From an LIC agent, a dheeth lesson

Col DS Cheema (Retd)

The greatest tragedy to have visited united India was partition, which uprooted millions of families like ours. The invisible hand of destiny brought us to a small border town Qadian in Gurdaspur, known as the religious headquarters of the Ahmadiyas. While fleeing to Pakistan, Muslims had left their huge houses. My father had purchased one such house with a lawn in front, at the princely sum of Rs 4,000 in 1948. (One multi-storeyed building was known by the name of its famous owner, Sir Zafarullah Khan, who rose to become the Chief Justice of International Court of Justice.)

My father liked to use the front lawn, with a few chairs, for his small darbar. I started recognising the faces of all the regular visitors, and even interacting with some of them.

One of the visitors was a polite, stocky man in his thirties, who would continue sitting in one of the chairs for hours, even when everyone had left. I later learnt that he was one of the three LIC agents in the town who thought my father could give him some business. He would park his bicycle near the gate, smilingly greet everyone, including us, the children, with a polite ‘Sat Sri Akal’ and kept standing until someone told him to sit.

My father was too decent a man and would never be rude by refusing to meet anyone who came, but my mother would often ask me to tell him that father was not at home, even when he was gardening in the backyard. The man wouldn’t budge and kept smiling sheepishly, because he knew that he was being fed lies. He had a fund of anecdotes and proverbs which he would narrate to anyone who cared to listen, especially in the absence of senior members of the family. Ultimately, when my father would emerge, he would get up to touch his feet and settle down again in the same chair.

Speaking to my father, he gave an impression of mingled fascination. Patience is an underrated virtue in the modern world, but this man was astute to know that nothing could be created suddenly, and to be able to eat a ripe fruit one needed time for the plant to blossom into a tree and bear fruit which must ripen before one could have it. He understood that he was an unwelcome guest, but even all the obvious indication of indifferent behaviour made no difference to him. He would reappear the next day.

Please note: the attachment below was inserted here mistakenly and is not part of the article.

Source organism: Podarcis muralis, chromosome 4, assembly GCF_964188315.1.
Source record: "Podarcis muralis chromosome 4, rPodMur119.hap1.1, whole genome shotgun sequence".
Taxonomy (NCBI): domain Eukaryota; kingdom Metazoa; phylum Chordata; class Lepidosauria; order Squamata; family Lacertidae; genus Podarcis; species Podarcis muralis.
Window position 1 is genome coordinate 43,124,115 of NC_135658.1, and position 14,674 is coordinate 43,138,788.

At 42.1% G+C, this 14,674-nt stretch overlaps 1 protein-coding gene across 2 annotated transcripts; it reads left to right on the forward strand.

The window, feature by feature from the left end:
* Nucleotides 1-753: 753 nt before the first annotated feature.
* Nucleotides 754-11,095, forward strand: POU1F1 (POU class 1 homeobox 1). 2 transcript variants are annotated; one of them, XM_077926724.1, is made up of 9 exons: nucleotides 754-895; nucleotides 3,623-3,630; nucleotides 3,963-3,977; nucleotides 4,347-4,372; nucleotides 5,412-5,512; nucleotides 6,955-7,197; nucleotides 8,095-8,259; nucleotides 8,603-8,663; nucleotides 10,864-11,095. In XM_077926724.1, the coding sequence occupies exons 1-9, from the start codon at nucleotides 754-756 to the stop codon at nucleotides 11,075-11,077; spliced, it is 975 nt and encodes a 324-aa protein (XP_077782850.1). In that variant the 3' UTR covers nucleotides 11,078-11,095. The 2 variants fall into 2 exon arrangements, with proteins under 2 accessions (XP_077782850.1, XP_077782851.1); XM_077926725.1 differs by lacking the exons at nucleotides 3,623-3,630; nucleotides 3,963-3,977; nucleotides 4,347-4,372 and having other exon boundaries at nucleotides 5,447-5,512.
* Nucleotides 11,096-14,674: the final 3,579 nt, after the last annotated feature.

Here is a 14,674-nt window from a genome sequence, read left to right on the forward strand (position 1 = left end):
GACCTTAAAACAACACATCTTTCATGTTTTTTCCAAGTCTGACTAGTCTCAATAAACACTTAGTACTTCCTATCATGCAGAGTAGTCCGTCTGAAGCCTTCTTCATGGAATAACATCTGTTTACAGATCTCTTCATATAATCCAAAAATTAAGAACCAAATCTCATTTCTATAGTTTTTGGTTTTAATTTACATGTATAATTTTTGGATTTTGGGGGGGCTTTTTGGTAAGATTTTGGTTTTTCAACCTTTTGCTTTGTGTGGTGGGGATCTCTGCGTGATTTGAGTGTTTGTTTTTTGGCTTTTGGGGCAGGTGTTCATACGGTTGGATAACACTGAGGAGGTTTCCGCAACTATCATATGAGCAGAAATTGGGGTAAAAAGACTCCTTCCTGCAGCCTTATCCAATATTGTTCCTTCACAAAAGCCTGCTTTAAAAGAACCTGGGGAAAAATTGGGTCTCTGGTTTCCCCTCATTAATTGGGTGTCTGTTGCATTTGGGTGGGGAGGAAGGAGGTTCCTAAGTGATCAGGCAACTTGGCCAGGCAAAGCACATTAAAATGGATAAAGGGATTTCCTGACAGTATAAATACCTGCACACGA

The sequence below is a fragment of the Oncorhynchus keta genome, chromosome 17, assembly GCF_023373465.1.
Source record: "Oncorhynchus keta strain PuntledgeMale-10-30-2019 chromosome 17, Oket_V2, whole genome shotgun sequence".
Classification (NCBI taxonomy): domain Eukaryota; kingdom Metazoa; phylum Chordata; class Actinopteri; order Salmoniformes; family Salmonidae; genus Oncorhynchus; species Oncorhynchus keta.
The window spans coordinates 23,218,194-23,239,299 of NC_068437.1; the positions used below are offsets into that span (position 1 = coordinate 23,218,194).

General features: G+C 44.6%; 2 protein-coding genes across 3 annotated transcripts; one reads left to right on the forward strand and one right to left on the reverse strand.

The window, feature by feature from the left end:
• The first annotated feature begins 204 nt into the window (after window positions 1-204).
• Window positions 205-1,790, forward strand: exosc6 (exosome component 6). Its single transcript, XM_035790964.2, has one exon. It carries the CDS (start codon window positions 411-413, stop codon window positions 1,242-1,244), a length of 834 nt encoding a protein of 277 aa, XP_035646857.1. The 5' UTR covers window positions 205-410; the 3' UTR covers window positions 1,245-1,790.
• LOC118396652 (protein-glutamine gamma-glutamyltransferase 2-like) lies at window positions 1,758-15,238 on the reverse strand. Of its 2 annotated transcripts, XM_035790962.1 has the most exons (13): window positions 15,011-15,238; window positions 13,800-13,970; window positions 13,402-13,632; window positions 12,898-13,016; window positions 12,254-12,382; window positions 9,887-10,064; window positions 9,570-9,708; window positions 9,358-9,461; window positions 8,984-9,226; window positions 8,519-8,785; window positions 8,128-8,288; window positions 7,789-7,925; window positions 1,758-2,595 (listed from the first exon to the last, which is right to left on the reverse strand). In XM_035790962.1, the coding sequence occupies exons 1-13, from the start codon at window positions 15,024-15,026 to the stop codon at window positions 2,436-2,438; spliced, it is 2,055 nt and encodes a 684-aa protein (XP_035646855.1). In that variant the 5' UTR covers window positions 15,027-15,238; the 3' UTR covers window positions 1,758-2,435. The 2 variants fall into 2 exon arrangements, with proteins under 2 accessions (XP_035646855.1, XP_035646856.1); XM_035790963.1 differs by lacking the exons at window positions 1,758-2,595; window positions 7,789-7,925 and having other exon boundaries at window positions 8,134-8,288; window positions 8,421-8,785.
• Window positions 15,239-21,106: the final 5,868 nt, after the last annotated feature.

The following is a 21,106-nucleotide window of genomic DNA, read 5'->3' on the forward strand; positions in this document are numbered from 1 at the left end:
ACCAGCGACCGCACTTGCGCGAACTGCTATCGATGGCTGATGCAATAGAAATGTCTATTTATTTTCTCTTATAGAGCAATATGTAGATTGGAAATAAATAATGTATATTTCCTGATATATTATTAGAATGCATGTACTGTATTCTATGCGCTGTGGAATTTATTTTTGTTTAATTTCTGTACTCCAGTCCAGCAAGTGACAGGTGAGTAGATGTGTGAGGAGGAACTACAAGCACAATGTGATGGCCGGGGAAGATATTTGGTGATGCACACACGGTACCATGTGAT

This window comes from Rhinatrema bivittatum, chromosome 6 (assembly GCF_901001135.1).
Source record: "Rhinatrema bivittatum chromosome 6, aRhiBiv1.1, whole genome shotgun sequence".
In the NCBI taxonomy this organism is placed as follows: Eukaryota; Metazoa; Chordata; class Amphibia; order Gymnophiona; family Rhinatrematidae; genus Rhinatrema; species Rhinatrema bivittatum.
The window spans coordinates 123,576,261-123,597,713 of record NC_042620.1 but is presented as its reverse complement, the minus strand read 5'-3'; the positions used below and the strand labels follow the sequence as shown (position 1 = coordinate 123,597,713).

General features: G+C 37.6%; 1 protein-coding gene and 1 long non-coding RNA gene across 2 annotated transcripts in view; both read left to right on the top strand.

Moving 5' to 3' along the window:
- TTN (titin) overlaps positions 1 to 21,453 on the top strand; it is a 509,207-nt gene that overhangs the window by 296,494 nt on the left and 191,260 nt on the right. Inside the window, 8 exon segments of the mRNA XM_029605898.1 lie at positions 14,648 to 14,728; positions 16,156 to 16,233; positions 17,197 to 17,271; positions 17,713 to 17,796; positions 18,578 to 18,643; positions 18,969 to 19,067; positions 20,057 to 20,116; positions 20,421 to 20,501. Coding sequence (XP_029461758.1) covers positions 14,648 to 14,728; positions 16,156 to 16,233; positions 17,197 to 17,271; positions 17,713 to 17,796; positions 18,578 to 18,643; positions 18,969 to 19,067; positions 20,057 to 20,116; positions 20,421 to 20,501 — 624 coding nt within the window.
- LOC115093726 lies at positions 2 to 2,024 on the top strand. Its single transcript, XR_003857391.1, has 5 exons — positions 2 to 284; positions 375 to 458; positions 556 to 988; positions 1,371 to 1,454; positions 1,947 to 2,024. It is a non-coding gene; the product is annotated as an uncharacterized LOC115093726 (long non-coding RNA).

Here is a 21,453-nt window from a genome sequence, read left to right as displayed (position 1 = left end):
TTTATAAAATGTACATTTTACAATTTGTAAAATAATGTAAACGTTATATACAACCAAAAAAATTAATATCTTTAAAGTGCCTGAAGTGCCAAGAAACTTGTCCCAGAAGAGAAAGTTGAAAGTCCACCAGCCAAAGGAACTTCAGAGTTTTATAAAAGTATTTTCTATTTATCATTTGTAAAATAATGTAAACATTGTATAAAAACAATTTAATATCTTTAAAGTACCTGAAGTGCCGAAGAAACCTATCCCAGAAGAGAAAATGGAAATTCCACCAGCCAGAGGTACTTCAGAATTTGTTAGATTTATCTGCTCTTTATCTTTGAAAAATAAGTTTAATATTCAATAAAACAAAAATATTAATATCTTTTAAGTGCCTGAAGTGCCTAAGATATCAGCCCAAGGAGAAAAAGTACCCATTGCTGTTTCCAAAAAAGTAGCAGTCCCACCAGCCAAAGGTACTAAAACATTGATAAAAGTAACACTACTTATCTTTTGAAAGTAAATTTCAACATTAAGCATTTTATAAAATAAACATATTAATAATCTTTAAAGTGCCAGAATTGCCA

He also had the least understood quality of success, humility. By using this rare quality, he sold three policies: one of Rs 15,000 to my father and two of Rs 10,000 each to my elder sisters. He later shifted to Jalandhar and retired as a senior agent. I had the opportunity to visit him; he had not lost any of his old charms of politeness, courtesy and humility.

During the later years, when I worked as a professional educator and motivator after retirement, I would often share the experience of this unique man, while emphasising the need of being patient and dheeth to succeed in any field.

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What gender is anger?

Rashmi Kalia

On our wall is a sculpture of Goddess Kali, the Goddess of feminine rage and resistance: black in colour, eyes red with intoxication and in absolute rage. Her hair is dishevelled, small fangs protrude out of her mouth, her tongue is lolling. She wears a ‘skirt’ made of human arms and sports a garland of heads. Serpents and a jackal, standing on a seemingly dead Shiva, accompany her. Despite this grotesque imagery, I have always found the image as sinister, yet delicate, dark but strong. Not many will agree. The repelling image of the Goddess is a metaphor for how our society views feminine rage: unappealing and dark.

Anger and resentment are often maligned but are essential to survival. But why are these stymied in the female sex, and valourised in the male species? We teach girls that being angry is undesirable, that they will be better rewarded by society if they curtail it. A case in point is the intense media scrutiny that Serena Williams had to go through after the 2018 US Open final, with her antics typically accompanied by images of her looking ‘almost unhinged’. But, this is not the treatment we meted out to the angry white boy of tennis, John McEnroe. Despite his outbursts, he was the quintessential ‘bad boy’; angry and charismatic. Unfortunately, Williams will never gain that adulation. She is not only angry. She is the ‘angry black woman’.

Rage in women is the subject of Soraya Chemaly’s new book, Rage Becomes Her: The Power of Women’s Anger. It uses anecdotes from the author’s encounters with female anger and opens with a memory of her mother throwing her treasured wedding china out the window without saying anything; a silent yet violent display of anger. Soraya tells us the most pertinent thing we need to about feminine anger…we are allowed to feel angry, but we can’t put it in ‘words’, certainly not in public.